Authorization is a key aspect of granting access to resources and can be dictated by organizational, departmental or application polices. AD FS in Windows Server provides admins the capability to author authorization policies that governs “Who gets to access this specific application” (essentially this is who gets the security token for the application). These are called “Issuance Authorization Rules” that is attached to every application (a.k.a. relying party rust). In prior versions of AD FS, you were restricted to making decisions based on user or authentication data.While still useful, it was not feasible to author polices based on location (for example based on whether the user is coming from the extranet) or based on devices
With the new version of AD FS in WS2012 R2 embracing devices (personal or corporate owned), we’ve added more types of data for the admin to make these decisions. With Workplace Join, we now have data on whether the request is originating from a device that is known to AD. Admins can now use this to gate access to applications and hence limit access from any unknown device. Similarly, knowledge about how the user was authenticated (e.g. whether MFA was performed in the second stage as described earlier) can also be used to make an authorization decision. We’ve also heard a lot of feedback about admins needing to gate access based on location. To facilitate this, we supply information about the location (a simple Boolean for extranet detection as well as the IP address of the client) to use when writing authorization rules. Examples of such rules are:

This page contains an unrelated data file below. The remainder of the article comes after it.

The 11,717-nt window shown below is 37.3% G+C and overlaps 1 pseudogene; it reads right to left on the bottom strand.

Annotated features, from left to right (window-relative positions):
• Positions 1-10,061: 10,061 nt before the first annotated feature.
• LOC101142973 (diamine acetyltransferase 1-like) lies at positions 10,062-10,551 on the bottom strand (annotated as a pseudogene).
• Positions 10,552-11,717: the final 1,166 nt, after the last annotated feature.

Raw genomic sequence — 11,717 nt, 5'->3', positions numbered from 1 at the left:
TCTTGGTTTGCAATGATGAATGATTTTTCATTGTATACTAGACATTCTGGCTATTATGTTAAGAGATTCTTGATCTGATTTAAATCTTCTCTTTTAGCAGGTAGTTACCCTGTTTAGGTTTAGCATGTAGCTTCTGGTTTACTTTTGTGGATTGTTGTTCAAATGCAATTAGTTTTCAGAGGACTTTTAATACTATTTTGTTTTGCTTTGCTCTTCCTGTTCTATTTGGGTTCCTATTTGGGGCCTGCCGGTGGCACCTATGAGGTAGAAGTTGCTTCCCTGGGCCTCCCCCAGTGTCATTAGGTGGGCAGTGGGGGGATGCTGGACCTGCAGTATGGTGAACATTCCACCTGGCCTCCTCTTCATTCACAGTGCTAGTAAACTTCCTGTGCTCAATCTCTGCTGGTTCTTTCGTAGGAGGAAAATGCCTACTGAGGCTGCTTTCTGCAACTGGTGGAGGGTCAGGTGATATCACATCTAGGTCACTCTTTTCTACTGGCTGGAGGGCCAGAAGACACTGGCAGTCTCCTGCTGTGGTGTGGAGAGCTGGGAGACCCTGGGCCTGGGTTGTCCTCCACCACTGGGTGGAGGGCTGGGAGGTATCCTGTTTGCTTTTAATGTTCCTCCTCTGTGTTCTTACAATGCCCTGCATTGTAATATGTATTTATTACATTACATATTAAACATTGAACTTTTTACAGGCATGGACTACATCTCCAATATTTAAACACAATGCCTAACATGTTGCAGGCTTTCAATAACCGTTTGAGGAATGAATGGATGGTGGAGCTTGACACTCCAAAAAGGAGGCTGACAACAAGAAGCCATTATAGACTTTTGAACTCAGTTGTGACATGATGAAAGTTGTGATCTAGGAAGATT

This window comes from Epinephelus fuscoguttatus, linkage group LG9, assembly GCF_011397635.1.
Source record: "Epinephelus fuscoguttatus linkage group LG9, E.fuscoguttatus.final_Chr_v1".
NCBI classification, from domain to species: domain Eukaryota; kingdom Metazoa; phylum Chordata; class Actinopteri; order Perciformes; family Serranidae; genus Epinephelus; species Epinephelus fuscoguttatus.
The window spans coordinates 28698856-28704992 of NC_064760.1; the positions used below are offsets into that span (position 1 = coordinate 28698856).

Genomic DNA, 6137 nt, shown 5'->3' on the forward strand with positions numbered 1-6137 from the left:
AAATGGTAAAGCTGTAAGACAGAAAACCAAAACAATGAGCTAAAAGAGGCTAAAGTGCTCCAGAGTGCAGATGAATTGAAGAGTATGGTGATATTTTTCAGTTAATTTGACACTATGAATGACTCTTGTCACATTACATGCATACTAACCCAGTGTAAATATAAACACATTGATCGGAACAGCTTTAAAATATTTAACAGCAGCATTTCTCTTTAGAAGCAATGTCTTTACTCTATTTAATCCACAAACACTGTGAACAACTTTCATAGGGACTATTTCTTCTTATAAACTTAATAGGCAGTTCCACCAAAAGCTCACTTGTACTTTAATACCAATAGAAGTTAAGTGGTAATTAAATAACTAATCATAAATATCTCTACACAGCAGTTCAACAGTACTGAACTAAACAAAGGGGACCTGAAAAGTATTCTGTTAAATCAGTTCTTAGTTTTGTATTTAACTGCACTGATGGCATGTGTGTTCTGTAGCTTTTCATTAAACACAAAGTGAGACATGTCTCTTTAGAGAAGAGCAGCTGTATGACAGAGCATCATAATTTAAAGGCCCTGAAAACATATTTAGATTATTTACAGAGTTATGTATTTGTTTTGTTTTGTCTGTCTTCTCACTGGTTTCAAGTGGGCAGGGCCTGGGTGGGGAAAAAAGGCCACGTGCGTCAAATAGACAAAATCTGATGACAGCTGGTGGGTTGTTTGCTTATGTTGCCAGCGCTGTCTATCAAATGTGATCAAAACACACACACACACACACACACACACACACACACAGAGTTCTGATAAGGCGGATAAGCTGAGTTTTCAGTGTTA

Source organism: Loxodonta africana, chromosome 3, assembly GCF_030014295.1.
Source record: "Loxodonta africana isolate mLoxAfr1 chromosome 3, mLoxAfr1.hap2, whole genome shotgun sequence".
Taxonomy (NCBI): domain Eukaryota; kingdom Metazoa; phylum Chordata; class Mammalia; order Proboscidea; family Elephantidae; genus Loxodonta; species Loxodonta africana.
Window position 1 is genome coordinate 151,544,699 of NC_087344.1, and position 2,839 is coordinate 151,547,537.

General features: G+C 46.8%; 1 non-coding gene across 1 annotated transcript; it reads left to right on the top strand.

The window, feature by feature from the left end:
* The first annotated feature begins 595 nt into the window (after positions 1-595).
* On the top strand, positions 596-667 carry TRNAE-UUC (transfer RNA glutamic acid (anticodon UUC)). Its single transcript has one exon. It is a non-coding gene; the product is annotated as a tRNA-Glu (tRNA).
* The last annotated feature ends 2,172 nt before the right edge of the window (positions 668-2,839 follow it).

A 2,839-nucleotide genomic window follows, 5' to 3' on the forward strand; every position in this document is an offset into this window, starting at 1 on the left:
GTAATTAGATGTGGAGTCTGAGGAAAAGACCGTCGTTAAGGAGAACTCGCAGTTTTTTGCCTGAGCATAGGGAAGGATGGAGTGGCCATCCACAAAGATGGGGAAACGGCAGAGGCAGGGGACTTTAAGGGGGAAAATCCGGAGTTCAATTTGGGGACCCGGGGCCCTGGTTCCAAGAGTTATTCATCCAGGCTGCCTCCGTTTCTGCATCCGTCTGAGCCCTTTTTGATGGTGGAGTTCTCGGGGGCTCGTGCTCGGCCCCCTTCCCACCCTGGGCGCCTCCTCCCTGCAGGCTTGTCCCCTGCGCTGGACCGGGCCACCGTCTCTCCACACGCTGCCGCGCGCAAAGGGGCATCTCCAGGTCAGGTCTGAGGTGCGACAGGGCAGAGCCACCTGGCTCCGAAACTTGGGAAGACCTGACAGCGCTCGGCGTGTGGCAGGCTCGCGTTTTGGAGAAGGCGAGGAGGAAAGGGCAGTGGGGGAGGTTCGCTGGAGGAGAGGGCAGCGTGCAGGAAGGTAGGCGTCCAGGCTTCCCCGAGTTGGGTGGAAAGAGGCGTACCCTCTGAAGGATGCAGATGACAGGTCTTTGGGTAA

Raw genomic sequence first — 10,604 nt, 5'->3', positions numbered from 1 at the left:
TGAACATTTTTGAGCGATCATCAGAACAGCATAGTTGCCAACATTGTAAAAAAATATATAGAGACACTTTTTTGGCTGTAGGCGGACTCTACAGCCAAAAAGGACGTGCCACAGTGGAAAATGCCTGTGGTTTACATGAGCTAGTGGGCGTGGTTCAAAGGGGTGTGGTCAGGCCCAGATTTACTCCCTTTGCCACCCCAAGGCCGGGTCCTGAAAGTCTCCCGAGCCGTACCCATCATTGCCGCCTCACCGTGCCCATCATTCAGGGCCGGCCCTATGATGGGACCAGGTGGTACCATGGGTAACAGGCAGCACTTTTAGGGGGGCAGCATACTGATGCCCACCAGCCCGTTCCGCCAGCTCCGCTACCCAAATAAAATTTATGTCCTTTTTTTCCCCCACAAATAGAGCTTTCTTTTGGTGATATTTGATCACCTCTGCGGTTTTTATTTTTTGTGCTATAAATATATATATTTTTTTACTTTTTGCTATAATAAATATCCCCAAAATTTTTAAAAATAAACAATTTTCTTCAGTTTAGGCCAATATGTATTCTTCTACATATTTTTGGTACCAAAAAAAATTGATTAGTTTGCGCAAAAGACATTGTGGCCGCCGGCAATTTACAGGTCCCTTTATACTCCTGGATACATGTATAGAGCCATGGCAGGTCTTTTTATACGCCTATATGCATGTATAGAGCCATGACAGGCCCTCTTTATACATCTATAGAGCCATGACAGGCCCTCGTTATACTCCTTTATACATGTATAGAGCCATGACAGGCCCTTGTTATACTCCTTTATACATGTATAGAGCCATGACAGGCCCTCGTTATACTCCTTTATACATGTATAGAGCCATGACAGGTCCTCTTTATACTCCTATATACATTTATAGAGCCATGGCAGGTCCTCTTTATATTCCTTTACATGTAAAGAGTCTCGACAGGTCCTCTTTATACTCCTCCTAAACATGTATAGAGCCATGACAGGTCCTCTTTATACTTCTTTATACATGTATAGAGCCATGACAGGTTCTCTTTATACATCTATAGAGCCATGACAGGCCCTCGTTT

Governing how users log in to an application or how users are authorized to gain access to an applications aren’t the only areas that we focused to provide the right set of IT controls to mitigate risk associated with access to resources. Some additional capabilities that we’ve added in Windows Server 2012 R2 are:
We hope that the above set of capabilities continues to push the envelope to help IT manage risk when resources are being accessed from a wide variety of resources.
Please let us know (comment on this post) if you have any feedback, suggestions and things that you would like to see in future versions of Active Directory.
You can find more information at our TechNet site here . You can also read about People-centric IT ( link ) that brings together a solution across Windows, Windows Server, Systems Center and Windows Intune to enable BYOD scenarios in an organization.